I do believe things will work out…but because I do my part to make that happen. Those who make the change happen will be part of the society when it turns, but those who ‘stepped out’ on it will find themselves lost.

  2. It’s funny. My parents taught me about the satisfaction of hard work. I think I’d feel sad and unfulfilled if I was a “trustafarian” or someone who was being bailed out. There is a certain pleasure in simply being able to go to the grocery store and knowing that the food you are buying, you earned the money for yourself – that you are not dependent on anyone else.

    I wonder if that’s just another divide in this increasingly-divided nation: between the people who’d rather work their way out of a problem, and the people who’d rather be bailed out of it.

    And what happens when Mommy or Daddy get laid off?

  3. I hope the Phoenix does follow up piece on Senam and Khushbu about 6 months from now when, still unemployed when the money runs run out and the rent and car payment are due.

  4. I hope the Phoenix does follow up piece on Senam and Khushbu about 6 months from now when, still unemployed when the money runs run out and the rent and car payment are due.
    P.S. – Sorry, forgot to tell you great post!

  5. I don’t really care if a small subset of adults manage to live life to the fullest at their parents’ expense. I just fear our society is skewed towards rewarding those kind of people because they have the right degrees from the right colleges, wear the right clothes, say the right things, and live in the right places.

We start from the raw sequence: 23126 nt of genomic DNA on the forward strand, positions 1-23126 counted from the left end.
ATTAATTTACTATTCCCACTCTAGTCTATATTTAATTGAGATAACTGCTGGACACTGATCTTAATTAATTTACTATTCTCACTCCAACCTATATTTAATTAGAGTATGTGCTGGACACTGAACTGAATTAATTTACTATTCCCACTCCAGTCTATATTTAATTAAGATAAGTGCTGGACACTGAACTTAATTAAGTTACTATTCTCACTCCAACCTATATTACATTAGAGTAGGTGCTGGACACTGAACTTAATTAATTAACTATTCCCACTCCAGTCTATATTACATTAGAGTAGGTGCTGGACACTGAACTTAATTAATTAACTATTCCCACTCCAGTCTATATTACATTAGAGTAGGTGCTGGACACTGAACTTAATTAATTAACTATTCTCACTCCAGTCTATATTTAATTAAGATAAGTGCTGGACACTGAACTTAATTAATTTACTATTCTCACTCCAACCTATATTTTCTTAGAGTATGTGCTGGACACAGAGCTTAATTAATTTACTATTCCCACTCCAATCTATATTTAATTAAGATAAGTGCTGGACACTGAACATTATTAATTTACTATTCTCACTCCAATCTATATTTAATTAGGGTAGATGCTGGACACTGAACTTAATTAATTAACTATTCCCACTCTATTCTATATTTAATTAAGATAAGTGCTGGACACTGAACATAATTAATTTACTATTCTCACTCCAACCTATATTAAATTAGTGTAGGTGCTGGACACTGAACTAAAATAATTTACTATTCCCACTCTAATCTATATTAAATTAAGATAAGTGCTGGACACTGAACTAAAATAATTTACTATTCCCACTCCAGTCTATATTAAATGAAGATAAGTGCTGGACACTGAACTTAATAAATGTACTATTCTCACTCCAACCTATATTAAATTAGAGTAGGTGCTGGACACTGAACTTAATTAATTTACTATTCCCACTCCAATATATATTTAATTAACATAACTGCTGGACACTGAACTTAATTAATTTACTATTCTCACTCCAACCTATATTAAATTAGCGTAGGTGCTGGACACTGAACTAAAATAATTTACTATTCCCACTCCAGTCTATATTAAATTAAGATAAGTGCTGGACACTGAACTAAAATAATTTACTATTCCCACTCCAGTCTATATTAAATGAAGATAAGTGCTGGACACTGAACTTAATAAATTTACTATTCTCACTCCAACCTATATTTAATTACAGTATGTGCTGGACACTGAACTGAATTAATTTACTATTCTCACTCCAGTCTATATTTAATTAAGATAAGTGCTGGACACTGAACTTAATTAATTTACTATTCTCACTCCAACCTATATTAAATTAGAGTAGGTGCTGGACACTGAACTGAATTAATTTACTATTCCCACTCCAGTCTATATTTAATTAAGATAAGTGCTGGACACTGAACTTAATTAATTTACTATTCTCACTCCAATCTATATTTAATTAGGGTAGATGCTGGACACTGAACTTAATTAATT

6. greifer says:

    —- I think I’d feel sad and unfulfilled if I was a “trustafarian” or someone who was being bailed out.

    yes i think those feelings are probably what many young adults feel, but they don;t even know it. to recognize that one’s unfulfillment or ennui isn;t just the natural default state of life, or that it’s entirely solveable may never occur if you’ve done no work or achieved nothing you own as yours.

  7. I just…don’t get this attitude. To be honest, I know that my parents would be quite willing to help me out if I were ever laid off. In fact, they pretty much want me to quit my job and move back home. But there’s this little thing called pride and independence. Okay, two things. 😛

  8. Being out of work isn’t so much fun when you’re married, have a mortgage and little mouths to feed. I was out of work for a month at the beginning of the year. I don’t recall the atmosphere being so cheerful at the DOE. I was extremely fortunate to get hired back in my old job in a couple of weeks but almost all of the people I worked with who got whacked haven’t. But lets not focus on those who are suffering – let’s go find 3 trust fund victims and listen to their devil may care attitudes about unemployment because everything’s wonderful now.

  9. I had a bit of this when I got laid-off a couple of years ago. I went off to Vietnam, where my husband was working and travelled for a bit. Then I got bored.
    Luckily hustling for work was a lot easier then than it is now.